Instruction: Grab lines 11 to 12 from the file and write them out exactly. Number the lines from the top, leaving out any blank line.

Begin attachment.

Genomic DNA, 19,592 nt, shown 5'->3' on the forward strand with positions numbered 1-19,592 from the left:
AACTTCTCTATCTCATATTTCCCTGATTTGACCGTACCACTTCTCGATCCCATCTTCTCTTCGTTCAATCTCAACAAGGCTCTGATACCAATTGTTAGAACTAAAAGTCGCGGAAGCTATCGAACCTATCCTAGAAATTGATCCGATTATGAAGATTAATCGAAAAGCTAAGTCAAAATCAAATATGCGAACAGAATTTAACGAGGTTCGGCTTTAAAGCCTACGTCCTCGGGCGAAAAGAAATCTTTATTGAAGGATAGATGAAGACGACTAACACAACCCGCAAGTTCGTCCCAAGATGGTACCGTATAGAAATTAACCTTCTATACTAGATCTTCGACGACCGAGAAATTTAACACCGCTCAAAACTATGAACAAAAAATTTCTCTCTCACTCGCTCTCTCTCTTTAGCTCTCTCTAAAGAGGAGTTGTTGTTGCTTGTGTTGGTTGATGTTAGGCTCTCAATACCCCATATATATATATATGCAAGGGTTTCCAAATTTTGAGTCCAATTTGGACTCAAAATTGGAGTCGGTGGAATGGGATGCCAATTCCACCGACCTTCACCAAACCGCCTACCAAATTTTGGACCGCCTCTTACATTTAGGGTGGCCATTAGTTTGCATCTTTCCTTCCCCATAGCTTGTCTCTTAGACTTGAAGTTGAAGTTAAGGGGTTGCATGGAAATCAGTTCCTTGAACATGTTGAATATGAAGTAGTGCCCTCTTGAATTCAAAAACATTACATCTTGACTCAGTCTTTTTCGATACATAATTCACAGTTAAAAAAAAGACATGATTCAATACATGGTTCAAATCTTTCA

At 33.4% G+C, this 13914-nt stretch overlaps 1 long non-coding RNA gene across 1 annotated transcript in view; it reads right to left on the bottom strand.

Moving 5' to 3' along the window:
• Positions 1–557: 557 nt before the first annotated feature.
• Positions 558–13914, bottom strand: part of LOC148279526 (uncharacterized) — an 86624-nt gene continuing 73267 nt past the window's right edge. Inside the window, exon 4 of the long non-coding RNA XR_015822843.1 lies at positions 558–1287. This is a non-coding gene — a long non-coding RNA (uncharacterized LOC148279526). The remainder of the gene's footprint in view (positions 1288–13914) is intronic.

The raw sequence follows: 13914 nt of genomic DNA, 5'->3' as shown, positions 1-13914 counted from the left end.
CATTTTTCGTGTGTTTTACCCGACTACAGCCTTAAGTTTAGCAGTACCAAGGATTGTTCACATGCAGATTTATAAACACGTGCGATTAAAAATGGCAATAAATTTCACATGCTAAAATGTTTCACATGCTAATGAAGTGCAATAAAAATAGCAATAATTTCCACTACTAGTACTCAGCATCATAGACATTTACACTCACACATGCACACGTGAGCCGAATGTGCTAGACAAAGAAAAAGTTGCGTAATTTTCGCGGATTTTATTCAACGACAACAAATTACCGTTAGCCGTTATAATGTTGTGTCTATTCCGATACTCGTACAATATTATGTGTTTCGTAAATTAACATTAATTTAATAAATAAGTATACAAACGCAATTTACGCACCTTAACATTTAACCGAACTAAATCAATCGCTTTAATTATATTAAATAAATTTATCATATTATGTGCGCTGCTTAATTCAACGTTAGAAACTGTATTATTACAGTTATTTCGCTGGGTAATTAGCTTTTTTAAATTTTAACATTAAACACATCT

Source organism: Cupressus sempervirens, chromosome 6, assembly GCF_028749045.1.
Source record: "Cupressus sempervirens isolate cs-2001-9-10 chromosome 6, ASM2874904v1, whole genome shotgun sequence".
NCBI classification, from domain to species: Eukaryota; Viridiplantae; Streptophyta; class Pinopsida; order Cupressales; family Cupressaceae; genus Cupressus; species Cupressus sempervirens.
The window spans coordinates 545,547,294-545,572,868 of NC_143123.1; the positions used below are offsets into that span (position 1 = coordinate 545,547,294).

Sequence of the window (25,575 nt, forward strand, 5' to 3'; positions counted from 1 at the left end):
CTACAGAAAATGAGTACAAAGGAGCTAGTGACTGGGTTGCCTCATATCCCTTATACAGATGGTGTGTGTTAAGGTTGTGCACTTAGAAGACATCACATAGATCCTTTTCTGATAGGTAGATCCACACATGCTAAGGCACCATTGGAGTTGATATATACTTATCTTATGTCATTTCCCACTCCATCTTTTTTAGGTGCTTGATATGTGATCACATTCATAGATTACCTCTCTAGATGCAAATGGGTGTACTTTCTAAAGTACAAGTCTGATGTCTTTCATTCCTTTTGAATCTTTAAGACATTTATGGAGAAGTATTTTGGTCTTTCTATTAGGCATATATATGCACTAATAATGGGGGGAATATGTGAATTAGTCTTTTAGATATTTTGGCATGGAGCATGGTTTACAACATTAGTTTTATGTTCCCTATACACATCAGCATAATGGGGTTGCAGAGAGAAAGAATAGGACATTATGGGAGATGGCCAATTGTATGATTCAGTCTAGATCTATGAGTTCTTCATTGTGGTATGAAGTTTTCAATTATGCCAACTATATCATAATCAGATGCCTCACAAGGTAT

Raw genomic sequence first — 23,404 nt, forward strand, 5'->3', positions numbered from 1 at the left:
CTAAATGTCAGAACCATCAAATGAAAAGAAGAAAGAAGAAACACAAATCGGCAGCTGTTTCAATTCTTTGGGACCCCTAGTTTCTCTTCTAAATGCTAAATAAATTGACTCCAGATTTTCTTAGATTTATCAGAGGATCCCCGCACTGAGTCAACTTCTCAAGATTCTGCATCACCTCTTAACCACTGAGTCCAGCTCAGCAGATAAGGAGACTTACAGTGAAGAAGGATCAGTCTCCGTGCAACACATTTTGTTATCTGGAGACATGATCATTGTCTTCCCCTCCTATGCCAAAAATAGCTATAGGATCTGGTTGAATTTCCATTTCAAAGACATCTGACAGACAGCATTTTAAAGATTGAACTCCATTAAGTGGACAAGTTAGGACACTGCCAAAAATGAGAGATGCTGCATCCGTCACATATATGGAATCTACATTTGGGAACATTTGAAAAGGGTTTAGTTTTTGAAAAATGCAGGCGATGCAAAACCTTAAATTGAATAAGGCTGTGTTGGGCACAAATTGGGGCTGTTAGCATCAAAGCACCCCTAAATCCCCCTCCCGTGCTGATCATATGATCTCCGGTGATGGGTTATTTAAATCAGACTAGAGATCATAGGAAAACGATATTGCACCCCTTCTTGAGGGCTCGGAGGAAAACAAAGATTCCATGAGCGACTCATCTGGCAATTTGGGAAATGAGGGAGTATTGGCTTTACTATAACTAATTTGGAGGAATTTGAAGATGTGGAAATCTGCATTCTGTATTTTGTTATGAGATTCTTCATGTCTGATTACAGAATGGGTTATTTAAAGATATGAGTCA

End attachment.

NCBI classification, from domain to species: Eukaryota; Viridiplantae; Streptophyta; class Pinopsida; order Cupressales; family Cupressaceae; genus Cupressus; species Cupressus sempervirens.
The window spans coordinates 545,547,294-545,572,868 of NC_143123.1; the positions used below are offsets into that span (position 1 = coordinate 545,547,294).